One of the reasons I love staying in hostels is that each one is unique. Sacramento HI is housed in a beautiful (rumoured to be haunted) old mansion house. It is an incredible building to stay in, made all the nicer by the super friendly, welcoming staff. Plus, they have free use of towels, great kitchen facilities and cheap laundry facilities.

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Useful Info:

BART San Francisco airport to Oakland: $8.95

Greyhound Oakland to Sacramento: from $7.00

Dorm beds at HI Sacramento: from around $30 per night

Seattle

Wow, I have had one long day here in Seattle and I am exhausted. I wanted to share some photos with you all before I catch the ferry to Alaska tomorrow. Here’s what I’ve managed to squeeze in in the past 30(ish) hours:

Of course I visited the Space Needle…DSC_0344 DSC_0416 DSC_0379Check out the sunset from the top! And the Starbucks at the bottom. Well, it had to be done.

I also went on a brilliant underground tour with Rick, who it turns out used to drum for Tom Jones. The things people reveal when you tell them you live in Wales!

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I stopped by Pike Place Market…

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I also watched the seaplanes taking off from Lake Union…

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I’m really glad I made it all the way out to Gasworks Park. It’s unsettling to watch people enjoying a sunny day on what is essentially a huge bomb waiting to go off. The hill in the background was made when they covered over one of the original buildings, as it was deemed to dangerous to do anything else with. The grass apparently has to be replaced every couple of years.

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JAKOB – HERE’S A PHOTO JUST FOR YOU. I SAW THIS PLAYGROUND AT THE SEATTLE CENTRE AND COULD IMMEDIATELY SEE YOU CLIMBING ALL OVER IT.

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(Sorry, I wasn’t shouting there – my nephew can only read in capitals)

Malcolm the Monkey

When I was 12 years old, my parents took me on my first trip abroad. It was a coach trip to the Black Forrest in Germany. I can’t recall now whether it was on the way there or the way back, but at some point we journeyed through Belgium and my dad bought me a toy monkey from a service station. I lovingly named my monkey Malcolm, after our coach driver, and kept him close by the whole trip.

That was twenty years ago. Since then, Malcolm has accompanied me on many more trips around Europe as well as venturing across the ocean with me to North America on a few occasions. Wherever we go, Malcolm always creates a talking point. When other travellers see him, they quite often admit to having their own cuddly toy or personal totem that they take with them whenever they travel.

Malcolm is semi-retired now, I usually only take him on the big trips. I didn’t take him with me on my recent trip to Italy, and I missed him. I felt bad for leaving him out, so I thought I’d make it up to him by sharing with you some of his travel photos.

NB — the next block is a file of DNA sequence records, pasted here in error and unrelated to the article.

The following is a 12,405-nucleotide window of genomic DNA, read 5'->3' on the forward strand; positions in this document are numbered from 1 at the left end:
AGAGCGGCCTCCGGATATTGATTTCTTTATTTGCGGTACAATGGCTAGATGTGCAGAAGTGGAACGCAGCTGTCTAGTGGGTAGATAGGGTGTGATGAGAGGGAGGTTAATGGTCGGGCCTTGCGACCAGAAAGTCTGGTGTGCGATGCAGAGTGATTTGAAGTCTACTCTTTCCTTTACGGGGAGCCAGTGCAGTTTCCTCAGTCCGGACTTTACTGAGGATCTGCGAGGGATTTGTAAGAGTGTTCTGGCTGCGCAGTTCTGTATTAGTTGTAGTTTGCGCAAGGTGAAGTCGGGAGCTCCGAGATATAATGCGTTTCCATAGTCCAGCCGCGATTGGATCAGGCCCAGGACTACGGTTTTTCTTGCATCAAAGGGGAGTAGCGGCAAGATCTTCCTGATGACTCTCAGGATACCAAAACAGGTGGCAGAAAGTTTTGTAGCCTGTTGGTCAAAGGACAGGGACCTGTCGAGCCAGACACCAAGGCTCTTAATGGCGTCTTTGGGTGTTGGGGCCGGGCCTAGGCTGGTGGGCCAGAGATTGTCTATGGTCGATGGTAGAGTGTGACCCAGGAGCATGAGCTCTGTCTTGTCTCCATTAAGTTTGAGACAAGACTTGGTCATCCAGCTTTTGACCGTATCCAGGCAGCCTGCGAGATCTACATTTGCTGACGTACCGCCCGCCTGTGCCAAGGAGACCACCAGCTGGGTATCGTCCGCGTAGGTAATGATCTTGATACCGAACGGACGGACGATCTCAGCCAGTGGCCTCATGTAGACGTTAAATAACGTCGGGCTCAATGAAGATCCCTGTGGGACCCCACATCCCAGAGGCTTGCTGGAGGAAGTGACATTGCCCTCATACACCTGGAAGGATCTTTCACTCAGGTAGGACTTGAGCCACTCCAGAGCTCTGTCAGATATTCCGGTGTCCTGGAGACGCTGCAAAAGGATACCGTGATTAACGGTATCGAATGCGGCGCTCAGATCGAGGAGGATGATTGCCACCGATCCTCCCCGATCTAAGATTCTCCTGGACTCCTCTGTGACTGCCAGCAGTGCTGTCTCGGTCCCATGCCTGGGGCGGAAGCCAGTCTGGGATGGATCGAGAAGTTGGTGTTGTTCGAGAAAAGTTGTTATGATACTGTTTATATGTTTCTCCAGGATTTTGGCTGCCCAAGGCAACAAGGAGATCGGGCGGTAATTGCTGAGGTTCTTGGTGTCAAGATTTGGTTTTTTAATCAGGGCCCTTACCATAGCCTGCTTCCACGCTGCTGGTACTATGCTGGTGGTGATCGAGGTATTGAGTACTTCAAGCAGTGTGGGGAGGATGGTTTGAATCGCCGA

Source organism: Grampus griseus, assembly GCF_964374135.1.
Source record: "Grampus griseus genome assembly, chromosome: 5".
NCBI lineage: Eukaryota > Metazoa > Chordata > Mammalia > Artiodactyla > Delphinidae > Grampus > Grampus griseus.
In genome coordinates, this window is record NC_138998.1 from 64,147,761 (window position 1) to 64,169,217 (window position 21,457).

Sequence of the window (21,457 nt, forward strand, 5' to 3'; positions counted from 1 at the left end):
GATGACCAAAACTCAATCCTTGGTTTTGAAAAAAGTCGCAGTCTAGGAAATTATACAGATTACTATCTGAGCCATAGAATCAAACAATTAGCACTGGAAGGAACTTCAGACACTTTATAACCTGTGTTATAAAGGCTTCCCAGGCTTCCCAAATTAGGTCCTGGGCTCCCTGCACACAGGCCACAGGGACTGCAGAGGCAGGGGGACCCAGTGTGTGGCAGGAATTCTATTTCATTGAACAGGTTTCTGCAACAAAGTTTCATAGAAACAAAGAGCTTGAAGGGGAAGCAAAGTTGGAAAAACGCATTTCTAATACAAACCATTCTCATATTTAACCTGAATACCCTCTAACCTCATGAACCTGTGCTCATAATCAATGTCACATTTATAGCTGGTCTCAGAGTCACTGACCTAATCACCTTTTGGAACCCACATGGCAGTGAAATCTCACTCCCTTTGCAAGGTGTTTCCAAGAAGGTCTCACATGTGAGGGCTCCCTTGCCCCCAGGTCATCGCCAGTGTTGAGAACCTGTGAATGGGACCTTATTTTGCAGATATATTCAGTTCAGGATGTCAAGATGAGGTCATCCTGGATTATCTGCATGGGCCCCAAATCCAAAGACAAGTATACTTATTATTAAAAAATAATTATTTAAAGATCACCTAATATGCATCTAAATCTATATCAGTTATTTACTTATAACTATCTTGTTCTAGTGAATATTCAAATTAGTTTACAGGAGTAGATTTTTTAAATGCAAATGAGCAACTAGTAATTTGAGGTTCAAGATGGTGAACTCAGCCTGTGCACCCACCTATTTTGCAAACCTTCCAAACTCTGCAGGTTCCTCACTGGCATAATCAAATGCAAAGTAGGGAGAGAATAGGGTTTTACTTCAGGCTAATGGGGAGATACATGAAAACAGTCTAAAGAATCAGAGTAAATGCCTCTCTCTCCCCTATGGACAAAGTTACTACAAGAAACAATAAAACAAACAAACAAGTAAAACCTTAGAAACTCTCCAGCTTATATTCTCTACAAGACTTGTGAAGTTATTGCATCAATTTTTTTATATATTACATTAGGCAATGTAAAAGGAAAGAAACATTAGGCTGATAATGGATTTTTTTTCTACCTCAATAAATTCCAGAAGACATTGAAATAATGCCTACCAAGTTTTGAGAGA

Malcolm and I with some fellow travel buddies in New York

 

Watching the sun rise over the Grand Canyon

 

On a trip the USA in 2010, my travel companions thought it would be funny to keep kidnapping Malcolm and have him show up in random places…

 

… he was even found driving the bus one morning!

Do you have a travel buddy that you always take with you wherever you go?

Travel theme: Texture

Ailsa’s travel theme on Where’s my backpack this week is Texture http://by151w.bay151.mail.live.com/default.aspx#!/mail/InboxLight.aspx?n=1777109588!n=160854699&fid=1&fav=1&mid=a4a9c237-fe43-11e1-a84a-00215ad8572c&fv=1

I had to think about this one for a minute, then I remembered the photos I took at the salt basins in Death Valley. After travelling through the desert for so long, it was like suddenly finding yourself in an alien environment. In a wierd way, it felt like coming home for me because walking on the salt floor was almost like walking on fresh snow where I used to live in the Alps. The only difference was the unbelievably high temperatures and the fact I was wearing shorts and a vest top rather than 3 layers of ski gear. As I walked further out into the salt basin, I realised that I had to be incredibly careful. The deeper the salt formations became, the sharper they were. One false move, and I could suffer a nasty cut. The textures were so fascinating that I got down as low as possible (and as carefully as possible) to take some close-up shots. It really was like looking through the lense at another planet.

Photographs only give you the visual, though. What you can’t see in my photos are the tastes and the sounds. If you run your finger along the ground and then lick it, the taste is bizarre. It’s exactly what you would expect and so much more, all at the same time. If you stand still, you can hear the salt crackling under your feet.